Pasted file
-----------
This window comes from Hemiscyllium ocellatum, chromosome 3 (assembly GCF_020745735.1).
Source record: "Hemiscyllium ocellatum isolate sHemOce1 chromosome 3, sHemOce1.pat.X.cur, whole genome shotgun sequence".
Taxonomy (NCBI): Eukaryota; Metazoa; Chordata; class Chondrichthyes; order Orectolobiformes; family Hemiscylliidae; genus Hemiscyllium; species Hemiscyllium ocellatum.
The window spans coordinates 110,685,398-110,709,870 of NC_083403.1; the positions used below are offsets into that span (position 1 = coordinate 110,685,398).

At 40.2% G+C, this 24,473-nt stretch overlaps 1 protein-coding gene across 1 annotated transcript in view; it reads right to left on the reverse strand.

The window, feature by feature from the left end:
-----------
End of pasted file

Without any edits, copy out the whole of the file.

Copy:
This window comes from Hemiscyllium ocellatum, chromosome 3 (assembly GCF_020745735.1).
Source record: "Hemiscyllium ocellatum isolate sHemOce1 chromosome 3, sHemOce1.pat.X.cur, whole genome shotgun sequence".
Taxonomy (NCBI): Eukaryota; Metazoa; Chordata; class Chondrichthyes; order Orectolobiformes; family Hemiscylliidae; genus Hemiscyllium; species Hemiscyllium ocellatum.
The window spans coordinates 110,685,398-110,709,870 of NC_083403.1; the positions used below are offsets into that span (position 1 = coordinate 110,685,398).

At 40.2% G+C, this 24,473-nt stretch overlaps 1 protein-coding gene across 1 annotated transcript in view; it reads right to left on the reverse strand.

The window, feature by feature from the left end: